Review Hauppauge PVR-250
Building A PC-Based Personal Digital Entertainment Centre
A project diary describing the process of building a PC-based home entertainment center based on regular off-the-shelf computer components and software.

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Review: Hauppauge PVR-250 Tuner/Capture Card
At first glance, the PVR-250 appears, at first glance, to be the perfect solution to capturing and encoding broadcast video and encoding into MPEG-1 or MPEG-2 files.

Unlike the Pinnacle PCTV, the PVR-250 doesn't use your PCs processor to do the MPEG encoding -- it has its own dedicated onboard CPU to take care of this rather critical and intensive process.

The onboard PVR-250's onboard MPEG encoder is such a powerful little beast that it has its own heatsink.

The card will run under any Windows OS from Win98 through to WinXP.

My initial tests were performed under Windows XP and I have to say that, as with the Pinnacle product, there is plenty of scope for things to go wrong.

The card slots nicely into one of the motherboard's PCI slots and has a far fewer plugs and connectors to mess around with than the PCTV. The audio, for example, is automatically routed internally rather than through an external patch-cable.

Unlike the PCTV, the PVR-250 uses a single aerial connector rather than requiring you to mess around with separate plugs for FM and TV.

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If you'd like your own system, it is recommended that you purchase the parts, or a ready-configured version from the project's sponsor.

The only other connections to the card are a composite/SVideo plug, one for external audio-input and one for the infra-red remote receiver.

Like the PCTV, the PVR-250 comes with an infrared remote control that allows you to perform all the essential functions of a VCR from the comfort of your armchair. Unlike the PCTV however, the PVR-250 didn't seem to be affected by my the other remotes that sit on my coffee table.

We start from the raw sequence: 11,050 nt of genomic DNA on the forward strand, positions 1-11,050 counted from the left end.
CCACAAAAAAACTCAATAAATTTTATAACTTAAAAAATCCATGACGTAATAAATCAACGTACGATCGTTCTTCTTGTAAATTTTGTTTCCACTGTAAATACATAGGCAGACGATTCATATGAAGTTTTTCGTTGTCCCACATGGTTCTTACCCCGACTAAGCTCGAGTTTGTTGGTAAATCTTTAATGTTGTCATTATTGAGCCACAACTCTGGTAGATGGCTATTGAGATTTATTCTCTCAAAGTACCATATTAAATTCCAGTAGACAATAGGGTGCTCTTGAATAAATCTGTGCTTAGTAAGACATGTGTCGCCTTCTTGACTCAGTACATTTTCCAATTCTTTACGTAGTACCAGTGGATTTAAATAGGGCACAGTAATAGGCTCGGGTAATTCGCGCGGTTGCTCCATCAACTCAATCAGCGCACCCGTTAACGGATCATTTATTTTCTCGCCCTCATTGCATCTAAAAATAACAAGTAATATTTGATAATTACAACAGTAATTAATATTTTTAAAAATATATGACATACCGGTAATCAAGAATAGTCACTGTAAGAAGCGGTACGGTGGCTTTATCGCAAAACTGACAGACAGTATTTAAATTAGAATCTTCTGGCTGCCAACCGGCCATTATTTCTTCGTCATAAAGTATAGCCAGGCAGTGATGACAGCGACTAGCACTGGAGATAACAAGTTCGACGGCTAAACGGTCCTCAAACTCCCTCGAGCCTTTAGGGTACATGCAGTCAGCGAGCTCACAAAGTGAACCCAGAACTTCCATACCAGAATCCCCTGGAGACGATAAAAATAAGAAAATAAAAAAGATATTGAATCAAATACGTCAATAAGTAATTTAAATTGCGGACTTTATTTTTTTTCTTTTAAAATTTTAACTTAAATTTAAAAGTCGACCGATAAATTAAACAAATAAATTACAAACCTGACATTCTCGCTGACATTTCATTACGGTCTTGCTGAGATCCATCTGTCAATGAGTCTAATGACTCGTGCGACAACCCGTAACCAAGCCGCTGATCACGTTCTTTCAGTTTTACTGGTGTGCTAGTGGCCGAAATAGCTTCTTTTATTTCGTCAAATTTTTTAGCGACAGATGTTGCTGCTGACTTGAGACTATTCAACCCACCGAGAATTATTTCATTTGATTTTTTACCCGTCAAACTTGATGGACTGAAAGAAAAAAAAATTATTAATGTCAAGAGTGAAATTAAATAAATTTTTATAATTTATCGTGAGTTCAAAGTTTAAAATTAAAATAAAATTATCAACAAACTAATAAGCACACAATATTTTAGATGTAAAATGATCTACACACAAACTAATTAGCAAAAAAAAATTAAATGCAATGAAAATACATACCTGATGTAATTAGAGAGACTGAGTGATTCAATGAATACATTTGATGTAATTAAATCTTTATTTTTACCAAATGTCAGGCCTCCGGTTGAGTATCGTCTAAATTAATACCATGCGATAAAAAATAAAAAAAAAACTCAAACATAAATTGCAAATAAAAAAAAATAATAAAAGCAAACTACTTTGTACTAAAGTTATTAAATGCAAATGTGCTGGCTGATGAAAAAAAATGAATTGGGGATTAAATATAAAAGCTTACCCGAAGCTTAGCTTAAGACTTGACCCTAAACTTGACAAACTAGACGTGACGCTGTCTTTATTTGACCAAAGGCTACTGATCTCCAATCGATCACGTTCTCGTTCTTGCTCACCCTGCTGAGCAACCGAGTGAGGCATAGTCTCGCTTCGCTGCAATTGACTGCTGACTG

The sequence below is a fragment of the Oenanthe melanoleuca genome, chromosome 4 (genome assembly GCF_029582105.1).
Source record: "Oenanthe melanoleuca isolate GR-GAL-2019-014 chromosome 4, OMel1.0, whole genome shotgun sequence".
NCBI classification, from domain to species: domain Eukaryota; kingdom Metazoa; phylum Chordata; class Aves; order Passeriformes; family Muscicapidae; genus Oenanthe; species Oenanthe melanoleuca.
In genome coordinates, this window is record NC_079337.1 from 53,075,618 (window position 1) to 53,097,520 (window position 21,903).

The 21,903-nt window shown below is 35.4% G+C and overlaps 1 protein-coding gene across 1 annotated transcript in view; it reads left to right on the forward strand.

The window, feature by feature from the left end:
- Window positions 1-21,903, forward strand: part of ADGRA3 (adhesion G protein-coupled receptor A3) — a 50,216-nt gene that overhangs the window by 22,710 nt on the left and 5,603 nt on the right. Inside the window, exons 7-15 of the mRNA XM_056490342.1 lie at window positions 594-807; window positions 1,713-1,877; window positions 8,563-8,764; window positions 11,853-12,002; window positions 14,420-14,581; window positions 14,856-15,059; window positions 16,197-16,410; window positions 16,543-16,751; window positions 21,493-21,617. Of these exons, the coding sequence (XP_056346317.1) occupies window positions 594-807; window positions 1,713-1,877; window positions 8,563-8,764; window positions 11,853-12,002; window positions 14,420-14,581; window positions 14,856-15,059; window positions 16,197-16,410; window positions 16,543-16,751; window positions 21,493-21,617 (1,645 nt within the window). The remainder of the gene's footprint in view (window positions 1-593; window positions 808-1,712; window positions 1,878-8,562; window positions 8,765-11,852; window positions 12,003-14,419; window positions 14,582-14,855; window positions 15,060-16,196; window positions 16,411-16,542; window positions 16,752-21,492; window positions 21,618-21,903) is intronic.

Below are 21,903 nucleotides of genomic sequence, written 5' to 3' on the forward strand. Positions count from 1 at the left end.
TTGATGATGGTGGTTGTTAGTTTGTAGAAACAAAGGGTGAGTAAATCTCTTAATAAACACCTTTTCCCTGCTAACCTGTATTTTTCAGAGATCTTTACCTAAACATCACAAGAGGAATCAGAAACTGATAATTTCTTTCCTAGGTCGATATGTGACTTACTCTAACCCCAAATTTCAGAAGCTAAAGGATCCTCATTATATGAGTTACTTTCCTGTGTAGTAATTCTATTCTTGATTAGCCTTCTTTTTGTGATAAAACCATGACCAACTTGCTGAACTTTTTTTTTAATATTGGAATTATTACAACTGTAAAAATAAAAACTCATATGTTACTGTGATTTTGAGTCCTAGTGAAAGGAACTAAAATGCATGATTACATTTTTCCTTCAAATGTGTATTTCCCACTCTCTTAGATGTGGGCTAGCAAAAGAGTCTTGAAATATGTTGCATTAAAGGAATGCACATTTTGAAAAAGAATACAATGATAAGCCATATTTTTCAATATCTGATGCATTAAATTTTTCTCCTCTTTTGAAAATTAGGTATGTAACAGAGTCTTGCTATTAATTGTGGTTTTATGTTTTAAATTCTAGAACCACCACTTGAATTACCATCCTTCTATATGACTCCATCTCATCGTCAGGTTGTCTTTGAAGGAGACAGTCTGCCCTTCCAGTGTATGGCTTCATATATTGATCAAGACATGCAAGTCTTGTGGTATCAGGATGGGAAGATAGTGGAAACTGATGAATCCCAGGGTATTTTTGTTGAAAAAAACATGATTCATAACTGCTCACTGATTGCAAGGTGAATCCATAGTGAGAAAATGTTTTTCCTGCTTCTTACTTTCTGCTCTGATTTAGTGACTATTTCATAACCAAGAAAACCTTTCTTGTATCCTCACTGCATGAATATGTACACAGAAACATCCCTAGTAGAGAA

Installing the hardware was very plain sailing -- however, things were a little different when it came time to install the software.

First of all I had to contend with XP's lame "The Data Is Invalid" error message which can occur during the installation of any device driver and requires the registry data to be manually edited. Of course neither the Pinnacle nor the Hauppauge cards are alone in being affected by this outrageous bug in XP -- but it can still be a major obstacle for the neophite user.

The drivers and applications provided on CDROM with the card are early versions that run very slowly and are riddled with bugs. The first thing I did was download all the update files from the Hauppauge website and install them over the top.

There's about 12MB of stuff to download so download them ahead of time if you're on a dial-up connection.

Even with the updates, the software is a bit slow and clunky in places -- but, as mentioned elsewhere, this appears to be a trait common to all the video-capture cards.

As you'd expect, the onboard MPEG encoder means that recording with the PVR-250 has little impact on the PC's main processor. Indeed - I was able to do all sorts of other things while I was recording and it was obvious that the responsiveness of the system remained excellent.

Of course, if you intend to use the PC solely as an Tivo-like unit then this isn't necessarily that much of an advantage -- except...

Unlike the PCTV, the PVR's onboard MPEG encoder seems quite capable of handling realtime encoding at very high bitrates and very high resolutions. Try to do a DVD-resolution capture with realtime MPEG-2 encoding on the PCTV and you'll be disappointed by dropped frames and audio that loses sync with the picture. No such problems with the PVR-250.

The quality of the recordings produced by this card are very good for a realtime encoder. Clearly the purpose-built processor does a better job than the software-based versions used by the PCTV.

While the recordings are still not as good as the results that can be obtained from a non-realtime software-based MPEG encoder such as TMPGenc they're certainly quite acceptable for day-to-day recording.

Another bonus is that the supplied software allows you to "tweak" the bitrates and formats used when recording so that you can create some less-standard disks such as those conforming to the China Video Disk (CVD) standard (352x576 pixels MPEG2). CVD is actually a whole lot better picture quality than VCD but still allows you to get a full one hour program (less adds) on a single 700MB CDR.

Marks Out Of Ten?
As with the PCTV, the PVR-250 is a nice piece of hardware which is let down somewhat by some immature software and a problematic installation procedure.

 Hardware9 Aardvarks
 Software4 Aardvarks
 Support3 Aardvarks
 Value8 Aardvarks
 MPEG Recording Quality6 Aardvarks

To find out if this is the card for you, check out the Dumb versus Smart card comparison.

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Published and © 2002 by Bruce Simpson and Aardvark Net Publishing. All rights reserved